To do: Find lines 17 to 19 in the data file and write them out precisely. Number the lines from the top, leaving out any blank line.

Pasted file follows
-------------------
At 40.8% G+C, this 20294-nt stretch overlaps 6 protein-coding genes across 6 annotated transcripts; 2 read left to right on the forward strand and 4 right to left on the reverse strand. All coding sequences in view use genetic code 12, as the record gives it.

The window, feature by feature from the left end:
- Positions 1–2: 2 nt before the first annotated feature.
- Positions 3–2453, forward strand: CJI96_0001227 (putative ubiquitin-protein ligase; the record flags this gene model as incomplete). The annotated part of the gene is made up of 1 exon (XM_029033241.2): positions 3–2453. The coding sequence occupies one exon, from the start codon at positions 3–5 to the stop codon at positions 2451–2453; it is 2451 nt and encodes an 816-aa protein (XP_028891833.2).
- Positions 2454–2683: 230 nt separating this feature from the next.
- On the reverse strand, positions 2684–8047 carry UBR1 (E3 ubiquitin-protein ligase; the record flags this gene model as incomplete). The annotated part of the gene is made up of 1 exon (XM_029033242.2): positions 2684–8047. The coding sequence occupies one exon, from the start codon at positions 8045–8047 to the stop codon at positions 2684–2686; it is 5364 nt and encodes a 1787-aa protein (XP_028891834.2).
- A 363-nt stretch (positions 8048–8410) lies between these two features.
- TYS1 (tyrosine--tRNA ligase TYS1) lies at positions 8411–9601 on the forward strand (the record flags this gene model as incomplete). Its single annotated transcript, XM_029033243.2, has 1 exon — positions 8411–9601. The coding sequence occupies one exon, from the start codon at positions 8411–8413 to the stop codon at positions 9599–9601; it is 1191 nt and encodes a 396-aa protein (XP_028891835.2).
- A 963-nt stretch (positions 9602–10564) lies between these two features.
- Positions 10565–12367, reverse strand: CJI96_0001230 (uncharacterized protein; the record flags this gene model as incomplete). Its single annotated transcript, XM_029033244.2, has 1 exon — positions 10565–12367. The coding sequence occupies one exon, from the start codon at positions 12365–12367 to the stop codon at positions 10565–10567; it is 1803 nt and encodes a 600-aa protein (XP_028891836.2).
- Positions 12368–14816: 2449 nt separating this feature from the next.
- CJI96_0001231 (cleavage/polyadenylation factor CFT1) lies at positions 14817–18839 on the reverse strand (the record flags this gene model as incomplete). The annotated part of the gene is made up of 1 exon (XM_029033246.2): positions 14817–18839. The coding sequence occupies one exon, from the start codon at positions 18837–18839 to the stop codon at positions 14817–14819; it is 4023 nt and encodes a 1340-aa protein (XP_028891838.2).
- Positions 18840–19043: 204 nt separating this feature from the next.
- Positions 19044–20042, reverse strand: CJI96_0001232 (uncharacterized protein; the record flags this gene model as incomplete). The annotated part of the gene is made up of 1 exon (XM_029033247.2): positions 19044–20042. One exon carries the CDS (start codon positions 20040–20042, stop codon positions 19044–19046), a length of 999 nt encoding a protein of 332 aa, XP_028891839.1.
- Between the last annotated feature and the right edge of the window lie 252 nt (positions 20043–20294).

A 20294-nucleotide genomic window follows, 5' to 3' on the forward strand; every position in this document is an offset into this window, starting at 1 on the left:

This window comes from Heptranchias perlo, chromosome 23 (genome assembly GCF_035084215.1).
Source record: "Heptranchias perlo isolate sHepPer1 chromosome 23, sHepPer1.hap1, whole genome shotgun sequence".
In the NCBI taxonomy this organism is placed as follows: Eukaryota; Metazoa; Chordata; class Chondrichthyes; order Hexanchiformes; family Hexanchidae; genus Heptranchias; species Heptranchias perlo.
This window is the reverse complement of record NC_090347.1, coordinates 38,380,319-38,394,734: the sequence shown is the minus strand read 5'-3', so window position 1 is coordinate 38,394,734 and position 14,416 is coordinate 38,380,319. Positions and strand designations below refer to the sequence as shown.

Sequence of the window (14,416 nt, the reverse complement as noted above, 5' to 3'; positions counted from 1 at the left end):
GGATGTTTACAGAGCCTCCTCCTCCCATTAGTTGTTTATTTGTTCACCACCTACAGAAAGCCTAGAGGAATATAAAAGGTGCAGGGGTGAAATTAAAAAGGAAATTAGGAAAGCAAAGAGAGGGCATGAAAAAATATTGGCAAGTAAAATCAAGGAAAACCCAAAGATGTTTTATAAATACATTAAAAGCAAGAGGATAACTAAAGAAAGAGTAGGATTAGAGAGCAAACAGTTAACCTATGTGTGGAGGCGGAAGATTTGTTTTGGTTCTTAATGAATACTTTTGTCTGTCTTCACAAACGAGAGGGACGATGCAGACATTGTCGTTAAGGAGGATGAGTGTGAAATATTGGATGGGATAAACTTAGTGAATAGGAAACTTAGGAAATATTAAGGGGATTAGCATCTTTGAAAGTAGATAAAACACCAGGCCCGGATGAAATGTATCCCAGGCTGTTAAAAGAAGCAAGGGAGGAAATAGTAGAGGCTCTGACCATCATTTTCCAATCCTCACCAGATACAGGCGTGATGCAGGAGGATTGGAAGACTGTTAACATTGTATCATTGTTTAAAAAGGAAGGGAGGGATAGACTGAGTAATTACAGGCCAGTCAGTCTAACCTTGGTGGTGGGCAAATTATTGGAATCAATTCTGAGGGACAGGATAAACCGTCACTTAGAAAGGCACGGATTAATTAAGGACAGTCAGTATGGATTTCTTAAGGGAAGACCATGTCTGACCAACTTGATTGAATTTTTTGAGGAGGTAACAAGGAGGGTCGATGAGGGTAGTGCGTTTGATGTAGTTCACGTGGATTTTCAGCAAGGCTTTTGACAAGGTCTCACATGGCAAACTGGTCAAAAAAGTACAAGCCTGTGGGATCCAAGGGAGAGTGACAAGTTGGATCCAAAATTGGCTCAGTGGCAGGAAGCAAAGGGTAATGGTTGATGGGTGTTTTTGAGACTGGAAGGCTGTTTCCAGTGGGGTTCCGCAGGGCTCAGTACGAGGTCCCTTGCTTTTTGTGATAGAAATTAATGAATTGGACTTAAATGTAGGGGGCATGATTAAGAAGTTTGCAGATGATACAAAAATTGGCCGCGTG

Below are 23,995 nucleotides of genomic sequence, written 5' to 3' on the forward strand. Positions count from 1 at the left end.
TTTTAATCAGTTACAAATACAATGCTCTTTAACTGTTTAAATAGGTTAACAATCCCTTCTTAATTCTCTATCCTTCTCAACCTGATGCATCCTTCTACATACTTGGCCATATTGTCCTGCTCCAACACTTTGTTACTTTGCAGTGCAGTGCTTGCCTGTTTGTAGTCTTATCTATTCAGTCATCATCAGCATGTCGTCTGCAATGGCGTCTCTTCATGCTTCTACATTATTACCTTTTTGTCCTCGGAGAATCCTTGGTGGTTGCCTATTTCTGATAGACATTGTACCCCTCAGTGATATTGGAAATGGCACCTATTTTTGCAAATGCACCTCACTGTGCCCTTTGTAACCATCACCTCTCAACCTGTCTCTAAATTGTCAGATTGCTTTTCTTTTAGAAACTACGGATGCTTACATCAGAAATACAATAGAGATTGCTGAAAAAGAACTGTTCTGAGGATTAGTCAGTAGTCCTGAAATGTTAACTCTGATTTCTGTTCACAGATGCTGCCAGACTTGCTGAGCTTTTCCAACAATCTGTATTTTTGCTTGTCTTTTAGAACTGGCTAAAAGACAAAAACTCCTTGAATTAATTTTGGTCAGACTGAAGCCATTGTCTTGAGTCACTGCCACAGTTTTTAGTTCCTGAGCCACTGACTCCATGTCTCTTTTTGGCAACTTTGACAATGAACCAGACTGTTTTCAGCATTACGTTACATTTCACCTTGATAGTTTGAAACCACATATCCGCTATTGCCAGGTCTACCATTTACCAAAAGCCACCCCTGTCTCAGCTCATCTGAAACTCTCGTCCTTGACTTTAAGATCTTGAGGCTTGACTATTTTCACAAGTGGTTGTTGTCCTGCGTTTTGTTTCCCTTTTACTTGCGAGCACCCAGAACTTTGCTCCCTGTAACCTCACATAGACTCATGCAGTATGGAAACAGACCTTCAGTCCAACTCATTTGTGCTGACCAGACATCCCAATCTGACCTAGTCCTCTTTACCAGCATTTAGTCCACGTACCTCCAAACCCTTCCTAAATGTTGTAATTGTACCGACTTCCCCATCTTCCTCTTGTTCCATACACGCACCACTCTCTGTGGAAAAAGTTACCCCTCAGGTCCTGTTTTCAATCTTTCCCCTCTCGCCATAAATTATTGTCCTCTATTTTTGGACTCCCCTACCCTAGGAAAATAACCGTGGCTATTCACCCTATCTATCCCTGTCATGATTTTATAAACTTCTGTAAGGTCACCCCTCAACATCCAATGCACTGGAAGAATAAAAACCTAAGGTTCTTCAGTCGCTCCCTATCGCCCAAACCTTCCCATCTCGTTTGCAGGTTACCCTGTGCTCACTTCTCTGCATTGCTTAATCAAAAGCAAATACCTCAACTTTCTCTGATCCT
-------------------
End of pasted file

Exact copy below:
This window comes from Heptranchias perlo, chromosome 23 (genome assembly GCF_035084215.1).
Source record: "Heptranchias perlo isolate sHepPer1 chromosome 23, sHepPer1.hap1, whole genome shotgun sequence".
In the NCBI taxonomy this organism is placed as follows: Eukaryota; Metazoa; Chordata; class Chondrichthyes; order Hexanchiformes; family Hexanchidae; genus Heptranchias; species Heptranchias perlo.